- What do you find yourself having to clarify or explain more than once?
- What language do you use to clarify?
Re-writing and editing for plain language
Just a reminder that plain language is straight to the point and clear, but anything but boring or dumbed down. Re-writes might be shorter because writing clearly means weeding out extra words and jargon. However, re-writes may be longer as they also mean adding lists so that the information is easier to consume, and explaining words and terminology that are important, but your entire audience may not know.
1. Weeding out unnecessary information in communications:
Last night, I was watching the news and thought to myself that I ought to be more thorough in my contract review processes. I'm reaching out because I'm wondering if you would be able to review...
Rewrite: Are you available to review this contract?
2. Weeding out extra words and perimeters:
Staff feel trusted within the scope of their expertise and responsibility and with the resources of the organization, to make good choices and decisions that, while not exactly what everyone else would decide, still work. There is room for creativity.
Rewrite: NRCDV trusts their staff. The organization gives staff the freedom to make decisions in their work. Creativity is welcomed.
3. Weeding out extra words & adding a list to make the information easier to digest:
Organizational Responsibility: Within the limits posed by funder requirements, staff have opportunities to grow, offer leadership, take on new challenges and develop new skills. Staff have opportunities for teamwork. Staff have opportunities to participate in internal and external workgroups and meetings, where they can contribute to the development of products and other efforts that are beneficial for NRCDV’s key constituents.
Within the limits of funder requirements, staff are given opportunities to:
- offer leadership,
- take on new challenges,
- develop new skills,
- take part in teamwork,
- take part in internal and external workgroups and meetings, and
- contribute to efforts that are beneficial for NRCDV’s key constituents.
Tools to check and test your readability level:
These tools give you a “grading” for the level of readability. Jakob Nielsen of Nielsen Norman Group suggests writing at a 6th to 8th grade reading level for very broad audiences.
Note that these resources are English based. There just aren’t as many resources and online tools for other languages. And these linked apps do not work across languages (as of the time this was written). The recommendations we found online for readability in other languages suggest counting the number of words and syllables and plugging them into algorithms. Let’s just be real, that is time that advocates just do not have.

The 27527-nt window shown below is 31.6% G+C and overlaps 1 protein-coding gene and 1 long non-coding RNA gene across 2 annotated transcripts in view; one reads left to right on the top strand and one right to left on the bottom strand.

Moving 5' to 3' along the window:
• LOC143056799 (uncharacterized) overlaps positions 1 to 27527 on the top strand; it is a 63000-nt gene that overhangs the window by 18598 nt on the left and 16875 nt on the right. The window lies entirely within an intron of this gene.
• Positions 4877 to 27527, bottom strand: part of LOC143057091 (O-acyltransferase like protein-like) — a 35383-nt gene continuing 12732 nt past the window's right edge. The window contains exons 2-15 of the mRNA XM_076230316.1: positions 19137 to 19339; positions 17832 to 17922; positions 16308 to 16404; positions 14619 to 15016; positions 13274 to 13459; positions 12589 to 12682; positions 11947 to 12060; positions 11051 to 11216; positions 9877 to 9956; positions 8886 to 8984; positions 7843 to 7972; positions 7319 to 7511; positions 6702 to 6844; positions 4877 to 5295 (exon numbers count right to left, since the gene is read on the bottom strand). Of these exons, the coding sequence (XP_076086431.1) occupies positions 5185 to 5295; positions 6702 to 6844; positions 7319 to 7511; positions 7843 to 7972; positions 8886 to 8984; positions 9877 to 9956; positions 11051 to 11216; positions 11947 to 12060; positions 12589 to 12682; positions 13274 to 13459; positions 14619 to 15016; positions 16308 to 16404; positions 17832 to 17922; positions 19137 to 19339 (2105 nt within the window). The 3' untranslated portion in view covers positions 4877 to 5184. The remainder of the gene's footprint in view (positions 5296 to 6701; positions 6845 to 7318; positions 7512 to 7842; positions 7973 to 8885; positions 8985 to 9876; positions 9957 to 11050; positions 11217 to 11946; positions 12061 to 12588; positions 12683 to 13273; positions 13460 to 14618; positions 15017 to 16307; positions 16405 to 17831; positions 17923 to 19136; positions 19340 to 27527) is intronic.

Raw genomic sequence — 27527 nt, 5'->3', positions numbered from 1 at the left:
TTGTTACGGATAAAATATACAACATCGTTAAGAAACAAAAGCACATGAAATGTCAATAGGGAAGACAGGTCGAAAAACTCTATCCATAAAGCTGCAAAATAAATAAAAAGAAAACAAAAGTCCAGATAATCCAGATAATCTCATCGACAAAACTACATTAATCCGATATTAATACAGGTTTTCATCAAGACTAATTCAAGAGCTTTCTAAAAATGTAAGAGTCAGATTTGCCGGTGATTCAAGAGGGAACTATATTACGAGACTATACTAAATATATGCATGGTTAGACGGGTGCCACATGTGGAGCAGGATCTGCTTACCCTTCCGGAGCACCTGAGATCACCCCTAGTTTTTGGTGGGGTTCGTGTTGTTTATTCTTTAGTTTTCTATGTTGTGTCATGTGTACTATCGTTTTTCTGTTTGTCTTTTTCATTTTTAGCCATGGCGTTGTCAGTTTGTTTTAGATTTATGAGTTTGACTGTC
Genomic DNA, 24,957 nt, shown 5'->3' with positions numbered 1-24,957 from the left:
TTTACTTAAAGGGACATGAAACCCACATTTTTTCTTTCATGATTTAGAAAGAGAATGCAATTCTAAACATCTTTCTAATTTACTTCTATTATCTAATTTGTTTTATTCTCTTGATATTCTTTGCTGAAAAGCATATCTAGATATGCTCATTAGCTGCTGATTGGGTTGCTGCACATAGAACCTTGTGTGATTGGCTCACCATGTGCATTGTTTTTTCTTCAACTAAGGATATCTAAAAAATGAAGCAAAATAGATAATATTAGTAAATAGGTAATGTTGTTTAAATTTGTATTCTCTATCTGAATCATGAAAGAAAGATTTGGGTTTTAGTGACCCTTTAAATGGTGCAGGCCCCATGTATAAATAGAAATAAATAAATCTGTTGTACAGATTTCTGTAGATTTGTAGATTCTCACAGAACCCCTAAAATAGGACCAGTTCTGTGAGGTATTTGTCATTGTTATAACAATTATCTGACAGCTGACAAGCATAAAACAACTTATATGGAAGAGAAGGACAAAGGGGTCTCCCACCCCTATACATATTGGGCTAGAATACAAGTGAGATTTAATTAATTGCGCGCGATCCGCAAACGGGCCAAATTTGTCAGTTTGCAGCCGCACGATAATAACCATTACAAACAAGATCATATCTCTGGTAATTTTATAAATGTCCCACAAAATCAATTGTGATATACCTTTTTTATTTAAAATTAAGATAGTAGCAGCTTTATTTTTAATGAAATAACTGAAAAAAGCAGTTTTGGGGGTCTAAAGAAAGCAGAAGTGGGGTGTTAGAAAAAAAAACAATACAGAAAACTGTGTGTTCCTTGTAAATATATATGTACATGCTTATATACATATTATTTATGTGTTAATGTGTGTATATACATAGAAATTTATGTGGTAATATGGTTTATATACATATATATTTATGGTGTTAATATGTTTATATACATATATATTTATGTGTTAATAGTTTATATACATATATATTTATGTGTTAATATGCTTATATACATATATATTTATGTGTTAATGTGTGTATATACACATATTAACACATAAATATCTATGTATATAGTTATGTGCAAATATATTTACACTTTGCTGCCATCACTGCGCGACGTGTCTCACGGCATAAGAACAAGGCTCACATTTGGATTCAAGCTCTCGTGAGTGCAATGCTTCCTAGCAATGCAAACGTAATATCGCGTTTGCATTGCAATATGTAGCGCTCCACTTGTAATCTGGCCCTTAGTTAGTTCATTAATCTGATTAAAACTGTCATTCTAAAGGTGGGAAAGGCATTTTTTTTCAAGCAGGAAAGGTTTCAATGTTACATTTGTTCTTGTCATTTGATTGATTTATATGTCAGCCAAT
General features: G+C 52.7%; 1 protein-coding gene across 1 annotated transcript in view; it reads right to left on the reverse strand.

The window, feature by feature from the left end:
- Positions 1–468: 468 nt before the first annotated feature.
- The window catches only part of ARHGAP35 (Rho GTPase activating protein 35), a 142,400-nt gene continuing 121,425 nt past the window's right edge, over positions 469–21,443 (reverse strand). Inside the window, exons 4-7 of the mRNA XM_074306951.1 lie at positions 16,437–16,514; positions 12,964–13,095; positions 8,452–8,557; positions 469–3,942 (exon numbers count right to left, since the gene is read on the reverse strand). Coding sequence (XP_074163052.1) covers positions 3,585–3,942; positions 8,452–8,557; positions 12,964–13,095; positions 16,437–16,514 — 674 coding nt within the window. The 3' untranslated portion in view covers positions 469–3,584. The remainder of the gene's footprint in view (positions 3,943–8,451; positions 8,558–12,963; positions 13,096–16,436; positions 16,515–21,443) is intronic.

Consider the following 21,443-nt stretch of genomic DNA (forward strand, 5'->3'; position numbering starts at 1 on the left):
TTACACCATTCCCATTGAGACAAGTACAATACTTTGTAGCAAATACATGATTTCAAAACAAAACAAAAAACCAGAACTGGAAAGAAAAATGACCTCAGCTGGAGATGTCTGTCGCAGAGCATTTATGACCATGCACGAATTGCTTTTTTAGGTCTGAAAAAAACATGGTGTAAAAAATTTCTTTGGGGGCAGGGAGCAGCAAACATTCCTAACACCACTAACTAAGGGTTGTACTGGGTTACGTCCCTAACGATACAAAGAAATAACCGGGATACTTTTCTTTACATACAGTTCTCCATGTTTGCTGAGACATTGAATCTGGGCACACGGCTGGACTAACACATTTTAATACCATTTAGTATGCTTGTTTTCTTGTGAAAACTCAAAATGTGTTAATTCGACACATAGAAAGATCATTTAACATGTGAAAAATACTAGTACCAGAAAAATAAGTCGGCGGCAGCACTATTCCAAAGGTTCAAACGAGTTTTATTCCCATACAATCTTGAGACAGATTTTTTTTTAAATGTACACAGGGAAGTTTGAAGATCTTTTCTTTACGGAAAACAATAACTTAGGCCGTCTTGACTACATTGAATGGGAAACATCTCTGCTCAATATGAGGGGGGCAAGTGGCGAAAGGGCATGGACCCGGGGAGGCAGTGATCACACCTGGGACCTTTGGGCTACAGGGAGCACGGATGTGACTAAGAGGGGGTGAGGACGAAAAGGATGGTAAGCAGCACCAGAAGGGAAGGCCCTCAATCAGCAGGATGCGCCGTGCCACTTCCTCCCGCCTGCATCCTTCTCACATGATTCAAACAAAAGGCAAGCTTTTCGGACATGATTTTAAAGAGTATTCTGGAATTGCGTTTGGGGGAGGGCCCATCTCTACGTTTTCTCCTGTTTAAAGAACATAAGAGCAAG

We value your input!
So, that’s where we are at the National Resource Center on Domestic Violence as of now. What we would love to know more about is plain language and readability tips and tools in other languages. As we continue to build our toolbox and attempt to make our own work more accessible, we value your input. Do you know of any readability tools or plain language resources in English and/or other languages? We are in this journey together and would be honored to learn from and with you. Please reach out to us at nrcdvTA@nrcdv.org.
Other resources to learn more:
A Plain Language Guide About Ableism & Violence
Self Advocacy Resource and Technical Assistance Center (SARTAC) teamed up with the Vera Institute of Justice to make this booklet about ableism and violence. It was written for people with disabilities to understand ableism and violence. It’s a great example of a publication written in plain language.
Elements of plain language, guidelines from the US government
Joe Kimble, a law professor and a major force in plain language in the United States, published this October 2002 article in the Michigan Bar Journal.
Eight Simple Tips You Need to Write in Plain English
This January 2019 article by Boni Wagner-Stafford offers helpful tips for writing in plain English.
NSVRC Podcast: Using Plain Language to Talk about Sexual Assault, Abuse, and Harassment
In this episode of Resource on the Go from August 2020, Louie Marven, Megan Thomas, and Laura Palumbo share all about NSVRC’s new online learning tool that explores how to use plain language to communicate more effectively about sexual assault, abuse, and harassment.
NSVRC eLearning Course: Plain Language for Sexual Assault, Abuse, and Harassment
This 30-minute course explains why plain language is important for messaging about sexual violence and provides opportunities to practice using plain language. Users must create a free account to access the course.
This resource from PlainLanguage.org offers a helpful example of a document rewrite.
The right to understand (TED Talk)
This talk from TEDxO'Porto in 2011 features Sandra Fisher-Martins who runs Português Claro, a training and consultancy firm that introduced plain language in Portugal and has been helping Portuguese companies and government agencies communicate clearly since 2007.